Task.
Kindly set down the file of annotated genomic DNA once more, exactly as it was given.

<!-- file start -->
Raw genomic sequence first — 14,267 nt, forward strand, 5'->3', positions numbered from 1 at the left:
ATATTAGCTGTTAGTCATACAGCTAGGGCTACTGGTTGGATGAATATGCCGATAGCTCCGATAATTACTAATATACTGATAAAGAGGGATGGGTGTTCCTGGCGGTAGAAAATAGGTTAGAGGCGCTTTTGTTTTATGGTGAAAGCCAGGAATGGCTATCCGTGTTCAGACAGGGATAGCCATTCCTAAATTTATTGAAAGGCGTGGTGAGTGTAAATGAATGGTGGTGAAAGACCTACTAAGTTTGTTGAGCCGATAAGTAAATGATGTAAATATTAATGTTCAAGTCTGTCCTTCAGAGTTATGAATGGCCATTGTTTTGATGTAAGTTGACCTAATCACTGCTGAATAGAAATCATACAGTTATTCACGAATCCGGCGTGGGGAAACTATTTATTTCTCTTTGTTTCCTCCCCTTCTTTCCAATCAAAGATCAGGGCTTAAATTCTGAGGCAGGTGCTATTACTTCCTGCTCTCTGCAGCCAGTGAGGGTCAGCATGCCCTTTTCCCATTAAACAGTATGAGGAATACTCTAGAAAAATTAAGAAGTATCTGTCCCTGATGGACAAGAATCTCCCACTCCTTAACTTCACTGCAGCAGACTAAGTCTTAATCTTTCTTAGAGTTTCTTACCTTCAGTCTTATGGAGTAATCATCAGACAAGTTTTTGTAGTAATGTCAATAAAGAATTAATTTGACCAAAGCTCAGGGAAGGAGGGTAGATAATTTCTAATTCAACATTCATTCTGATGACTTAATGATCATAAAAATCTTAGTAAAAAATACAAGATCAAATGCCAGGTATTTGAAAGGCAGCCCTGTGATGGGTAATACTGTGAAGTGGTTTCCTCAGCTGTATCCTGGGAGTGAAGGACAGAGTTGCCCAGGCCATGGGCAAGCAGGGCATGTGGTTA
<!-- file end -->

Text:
Raw genomic sequence first — 14,267 nt, forward strand, 5'->3', positions numbered from 1 at the left:
ATATTAGCTGTTAGTCATACAGCTAGGGCTACTGGTTGGATGAATATGCCGATAGCTCCGATAATTACTAATATACTGATAAAGAGGGATGGGTGTTCCTGGCGGTAGAAAATAGGTTAGAGGCGCTTTTGTTTTATGGTGAAAGCCAGGAATGGCTATCCGTGTTCAGACAGGGATAGCCATTCCTAAATTTATTGAAAGGCGTGGTGAGTGTAAATGAATGGTGGTGAAAGACCTACTAAGTTTGTTGAGCCGATAAGTAAATGATGTAAATATTAATGTTCAAGTCTGTCCTTCAGAGTTATGAATGGCCATTGTTTTGATGTAAGTTGACCTAATCACTGCTGAATAGAAATCATACAGTTATTCACGAATCCGGCGTGGGGAAACTATTTATTTCTCTTTGTTTCCTCCCCTTCTTTCCAATCAAAGATCAGGGCTTAAATTCTGAGGCAGGTGCTATTACTTCCTGCTCTCTGCAGCCAGTGAGGGTCAGCATGCCCTTTTCCCATTAAACAGTATGAGGAATACTCTAGAAAAATTAAGAAGTATCTGTCCCTGATGGACAAGAATCTCCCACTCCTTAACTTCACTGCAGCAGACTAAGTCTTAATCTTTCTTAGAGTTTCTTACCTTCAGTCTTATGGAGTAATCATCAGACAAGTTTTTGTAGTAATGTCAATAAAGAATTAATTTGACCAAAGCTCAGGGAAGGAGGGTAGATAATTTCTAATTCAACATTCATTCTGATGACTTAATGATCATAAAAATCTTAGTAAAAAATACAAGATCAAATGCCAGGTATTTGAAAGGCAGCCCTGTGATGGGTAATACTGTGAAGTGGTTTCCTCAGCTGTATCCTGGGAGTGAAGGACAGAGTTGCCCAGGCCATGGGCAAGCAGGGCATGTGGTTA